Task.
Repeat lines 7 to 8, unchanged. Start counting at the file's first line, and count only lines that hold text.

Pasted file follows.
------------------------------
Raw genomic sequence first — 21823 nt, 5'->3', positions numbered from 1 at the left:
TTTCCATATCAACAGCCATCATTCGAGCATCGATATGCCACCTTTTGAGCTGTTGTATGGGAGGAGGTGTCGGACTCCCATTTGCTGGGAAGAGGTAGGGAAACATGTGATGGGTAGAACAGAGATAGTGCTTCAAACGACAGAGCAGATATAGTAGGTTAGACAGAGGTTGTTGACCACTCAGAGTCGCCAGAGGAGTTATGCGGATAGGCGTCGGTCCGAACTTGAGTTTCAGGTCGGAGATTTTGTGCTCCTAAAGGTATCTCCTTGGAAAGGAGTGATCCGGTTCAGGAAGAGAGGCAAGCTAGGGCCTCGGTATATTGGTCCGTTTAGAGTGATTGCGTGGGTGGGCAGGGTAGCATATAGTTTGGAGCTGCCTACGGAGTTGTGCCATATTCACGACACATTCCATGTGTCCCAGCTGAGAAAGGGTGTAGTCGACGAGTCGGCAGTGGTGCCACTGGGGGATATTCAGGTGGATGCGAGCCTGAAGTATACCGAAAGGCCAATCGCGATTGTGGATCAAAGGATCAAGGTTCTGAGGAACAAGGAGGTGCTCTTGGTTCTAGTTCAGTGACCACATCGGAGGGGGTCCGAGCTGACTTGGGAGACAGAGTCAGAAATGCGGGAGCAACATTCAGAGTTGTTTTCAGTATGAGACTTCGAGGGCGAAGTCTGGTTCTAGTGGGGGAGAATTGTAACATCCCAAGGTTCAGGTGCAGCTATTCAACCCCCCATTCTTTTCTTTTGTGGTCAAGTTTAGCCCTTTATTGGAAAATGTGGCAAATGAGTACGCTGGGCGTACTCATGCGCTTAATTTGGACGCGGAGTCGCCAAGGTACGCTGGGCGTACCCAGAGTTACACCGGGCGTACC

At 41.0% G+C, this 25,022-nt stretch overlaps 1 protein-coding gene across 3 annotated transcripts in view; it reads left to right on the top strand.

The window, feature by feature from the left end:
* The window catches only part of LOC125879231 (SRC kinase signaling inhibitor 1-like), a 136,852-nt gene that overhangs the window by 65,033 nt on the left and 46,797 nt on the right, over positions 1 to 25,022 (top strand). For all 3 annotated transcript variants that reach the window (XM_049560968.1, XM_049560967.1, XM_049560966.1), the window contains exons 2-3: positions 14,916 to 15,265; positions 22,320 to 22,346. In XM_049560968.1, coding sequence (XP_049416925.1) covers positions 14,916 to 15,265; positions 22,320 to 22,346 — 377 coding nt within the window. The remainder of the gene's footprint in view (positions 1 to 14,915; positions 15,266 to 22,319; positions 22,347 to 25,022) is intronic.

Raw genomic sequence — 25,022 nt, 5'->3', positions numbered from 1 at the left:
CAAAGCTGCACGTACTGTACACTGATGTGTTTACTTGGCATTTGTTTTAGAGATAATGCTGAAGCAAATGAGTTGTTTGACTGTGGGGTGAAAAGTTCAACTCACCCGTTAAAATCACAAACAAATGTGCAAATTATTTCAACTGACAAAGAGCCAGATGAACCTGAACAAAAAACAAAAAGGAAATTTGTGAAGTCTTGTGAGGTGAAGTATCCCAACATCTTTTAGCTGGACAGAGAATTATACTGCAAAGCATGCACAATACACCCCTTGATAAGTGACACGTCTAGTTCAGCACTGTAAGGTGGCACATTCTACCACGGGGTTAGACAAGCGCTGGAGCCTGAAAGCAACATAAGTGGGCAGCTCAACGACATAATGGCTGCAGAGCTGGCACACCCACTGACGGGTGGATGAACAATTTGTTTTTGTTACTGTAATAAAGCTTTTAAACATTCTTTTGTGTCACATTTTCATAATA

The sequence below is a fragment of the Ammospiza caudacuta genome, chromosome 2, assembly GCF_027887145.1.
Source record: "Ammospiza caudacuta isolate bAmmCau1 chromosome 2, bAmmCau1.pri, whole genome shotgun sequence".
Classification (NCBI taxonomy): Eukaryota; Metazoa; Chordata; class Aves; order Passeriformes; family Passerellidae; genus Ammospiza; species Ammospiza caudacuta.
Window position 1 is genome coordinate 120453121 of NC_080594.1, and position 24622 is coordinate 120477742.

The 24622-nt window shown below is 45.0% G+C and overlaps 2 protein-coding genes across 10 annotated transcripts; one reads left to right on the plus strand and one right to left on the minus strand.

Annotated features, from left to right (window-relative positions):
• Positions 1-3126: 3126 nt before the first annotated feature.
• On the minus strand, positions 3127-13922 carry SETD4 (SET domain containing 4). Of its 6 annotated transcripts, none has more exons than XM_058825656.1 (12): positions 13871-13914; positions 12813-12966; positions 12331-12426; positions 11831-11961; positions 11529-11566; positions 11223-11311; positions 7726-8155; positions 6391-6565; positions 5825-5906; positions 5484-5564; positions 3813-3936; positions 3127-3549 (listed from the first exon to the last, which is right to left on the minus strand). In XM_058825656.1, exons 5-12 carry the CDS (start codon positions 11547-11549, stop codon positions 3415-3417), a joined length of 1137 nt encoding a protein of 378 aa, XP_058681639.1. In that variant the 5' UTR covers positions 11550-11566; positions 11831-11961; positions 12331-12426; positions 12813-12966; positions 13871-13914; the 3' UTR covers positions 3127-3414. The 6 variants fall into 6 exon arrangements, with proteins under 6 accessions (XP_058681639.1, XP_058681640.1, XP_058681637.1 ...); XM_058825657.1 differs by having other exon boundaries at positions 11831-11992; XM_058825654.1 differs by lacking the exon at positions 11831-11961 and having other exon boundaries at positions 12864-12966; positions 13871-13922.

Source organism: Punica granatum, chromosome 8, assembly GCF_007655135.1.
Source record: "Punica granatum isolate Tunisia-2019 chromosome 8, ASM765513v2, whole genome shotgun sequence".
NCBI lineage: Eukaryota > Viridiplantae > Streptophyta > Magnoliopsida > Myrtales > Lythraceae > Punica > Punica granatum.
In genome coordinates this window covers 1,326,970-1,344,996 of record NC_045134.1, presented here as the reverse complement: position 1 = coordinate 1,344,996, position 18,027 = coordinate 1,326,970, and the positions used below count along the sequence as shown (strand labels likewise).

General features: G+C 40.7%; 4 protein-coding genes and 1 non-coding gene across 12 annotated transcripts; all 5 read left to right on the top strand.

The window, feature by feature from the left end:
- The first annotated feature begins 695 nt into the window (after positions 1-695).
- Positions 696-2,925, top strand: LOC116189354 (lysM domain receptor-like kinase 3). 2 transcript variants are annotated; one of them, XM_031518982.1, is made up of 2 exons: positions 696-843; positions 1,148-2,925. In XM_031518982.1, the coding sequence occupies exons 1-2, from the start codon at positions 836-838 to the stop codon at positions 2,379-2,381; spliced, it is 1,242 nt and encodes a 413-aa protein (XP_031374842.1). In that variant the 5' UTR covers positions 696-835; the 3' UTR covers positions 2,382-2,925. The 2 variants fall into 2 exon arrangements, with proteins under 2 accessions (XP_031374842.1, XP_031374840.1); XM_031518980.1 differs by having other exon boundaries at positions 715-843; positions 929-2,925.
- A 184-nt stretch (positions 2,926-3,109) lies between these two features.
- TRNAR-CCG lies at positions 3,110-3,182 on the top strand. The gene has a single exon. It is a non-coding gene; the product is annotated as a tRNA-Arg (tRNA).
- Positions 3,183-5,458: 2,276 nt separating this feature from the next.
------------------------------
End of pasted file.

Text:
CAAAGCTGCACGTACTGTACACTGATGTGTTTACTTGGCATTTGTTTTAGAGATAATGCTGAAGCAAATGAGTTGTTTGACTGTGGGGTGAAAAGTTCAACTCACCCGTTAAAATCACAAACAAATGTGCAAATTATTTCAACTGACAAAGAGCCAGATGAACCTGAACAAAAAACAAAAAGGAAATTTGTGAAGTCTTGTGAGGTGAAGTATCCCAACATCTTTTAGCTGGACAGAGAATTATACTGCAAAGCATGCACAATACACCCCTTGATAAGTGACACGTCTAGTTCAGCACTGTAAGGTGGCACATTCTACCACGGGGTTAGACAAGCGCTGGAGCCTGAAAGCAACATAAGTGGGCAGCTCAACGACATAATGGCTGCAGAGCTGGCACACCCACTGACGGGTGGATGAACAATTTGTTTTTGTTACTGTAATAAAGCTTTTAAACATTCTTTTGTGTCACATTTTCATAATA

The sequence below is a fragment of the Ammospiza caudacuta genome, chromosome 2, assembly GCF_027887145.1.